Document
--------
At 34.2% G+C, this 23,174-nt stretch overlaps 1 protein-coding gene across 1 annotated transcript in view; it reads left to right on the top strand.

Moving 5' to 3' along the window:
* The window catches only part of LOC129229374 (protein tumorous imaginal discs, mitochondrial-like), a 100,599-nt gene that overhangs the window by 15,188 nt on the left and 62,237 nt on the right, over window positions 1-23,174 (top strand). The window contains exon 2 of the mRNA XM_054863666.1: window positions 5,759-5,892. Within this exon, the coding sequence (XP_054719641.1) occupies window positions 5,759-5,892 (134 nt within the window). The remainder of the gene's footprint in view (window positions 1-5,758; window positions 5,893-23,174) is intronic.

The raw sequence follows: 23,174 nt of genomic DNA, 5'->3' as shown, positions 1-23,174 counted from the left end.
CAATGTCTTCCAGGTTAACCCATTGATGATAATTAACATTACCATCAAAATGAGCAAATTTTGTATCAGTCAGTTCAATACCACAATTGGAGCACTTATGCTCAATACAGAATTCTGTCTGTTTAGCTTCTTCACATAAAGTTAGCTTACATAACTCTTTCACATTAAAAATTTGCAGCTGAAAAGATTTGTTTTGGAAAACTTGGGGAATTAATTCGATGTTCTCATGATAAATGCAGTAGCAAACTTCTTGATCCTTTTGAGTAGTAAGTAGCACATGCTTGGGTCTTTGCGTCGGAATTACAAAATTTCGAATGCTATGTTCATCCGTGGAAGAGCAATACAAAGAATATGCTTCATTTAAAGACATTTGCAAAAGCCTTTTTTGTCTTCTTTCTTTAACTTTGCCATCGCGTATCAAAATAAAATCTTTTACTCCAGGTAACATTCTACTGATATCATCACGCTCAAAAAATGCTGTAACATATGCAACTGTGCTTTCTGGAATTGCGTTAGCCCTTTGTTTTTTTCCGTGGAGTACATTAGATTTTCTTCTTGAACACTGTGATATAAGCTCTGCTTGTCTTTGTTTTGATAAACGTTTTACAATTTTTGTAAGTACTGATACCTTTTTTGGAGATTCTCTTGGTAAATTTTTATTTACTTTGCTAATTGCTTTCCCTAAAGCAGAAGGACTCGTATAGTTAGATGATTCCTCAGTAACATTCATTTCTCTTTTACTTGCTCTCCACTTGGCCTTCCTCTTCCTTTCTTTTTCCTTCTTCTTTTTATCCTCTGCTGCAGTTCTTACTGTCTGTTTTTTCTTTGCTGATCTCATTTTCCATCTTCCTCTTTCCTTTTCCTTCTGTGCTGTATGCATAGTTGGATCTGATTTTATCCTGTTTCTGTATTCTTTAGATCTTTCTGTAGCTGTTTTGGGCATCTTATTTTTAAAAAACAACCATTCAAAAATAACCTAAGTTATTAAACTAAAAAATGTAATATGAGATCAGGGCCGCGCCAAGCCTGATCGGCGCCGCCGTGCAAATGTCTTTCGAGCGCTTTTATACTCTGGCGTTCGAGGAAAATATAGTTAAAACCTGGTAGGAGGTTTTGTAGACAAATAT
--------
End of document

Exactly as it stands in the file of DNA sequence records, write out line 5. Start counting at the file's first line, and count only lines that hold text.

CAATGTCTTCCAGGTTAACCCATTGATGATAATTAACATTACCATCAAAATGAGCAAATTTTGTATCAGTCAGTTCAATACCACAATTGGAGCACTTATGCTCAATACAGAATTCTGTCTGTTTAGCTTCTTCACATAAAGTTAGCTTACATAACTCTTTCACATTAAAAATTTGCAGCTGAAAAGATTTGTTTTGGAAAACTTGGGGAATTAATTCGATGTTCTCATGATAAATGCAGTAGCAAACTTCTTGATCCTTTTGAGTAGTAAGTAGCACATGCTTGGGTCTTTGCGTCGGAATTACAAAATTTCGAATGCTATGTTCATCCGTGGAAGAGCAATACAAAGAATATGCTTCATTTAAAGACATTTGCAAAAGCCTTTTTTGTCTTCTTTCTTTAACTTTGCCATCGCGTATCAAAATAAAATCTTTTACTCCAGGTAACATTCTACTGATATCATCACGCTCAAAAAATGCTGTAACATATGCAACTGTGCTTTCTGGAATTGCGTTAGCCCTTTGTTTTTTTCCGTGGAGTACATTAGATTTTCTTCTTGAACACTGTGATATAAGCTCTGCTTGTCTTTGTTTTGATAAACGTTTTACAATTTTTGTAAGTACTGATACCTTTTTTGGAGATTCTCTTGGTAAATTTTTATTTACTTTGCTAATTGCTTTCCCTAAAGCAGAAGGACTCGTATAGTTAGATGATTCCTCAGTAACATTCATTTCTCTTTTACTTGCTCTCCACTTGGCCTTCCTCTTCCTTTCTTTTTCCTTCTTCTTTTTATCCTCTGCTGCAGTTCTTACTGTCTGTTTTTTCTTTGCTGATCTCATTTTCCATCTTCCTCTTTCCTTTTCCTTCTGTGCTGTATGCATAGTTGGATCTGATTTTATCCTGTTTCTGTATTCTTTAGATCTTTCTGTAGCTGTTTTGGGCATCTTATTTTTAAAAAACAACCATTCAAAAATAACCTAAGTTATTAAACTAAAAAATGTAATATGAGATCAGGGCCGCGCCAAGCCTGATCGGCGCCGCCGTGCAAATGTCTTTCGAGCGCTTTTATACTCTGGCGTTCGAGGAAAATATAGTTAAAACCTGGTAGGAGGTTTTGTAGACAAATAT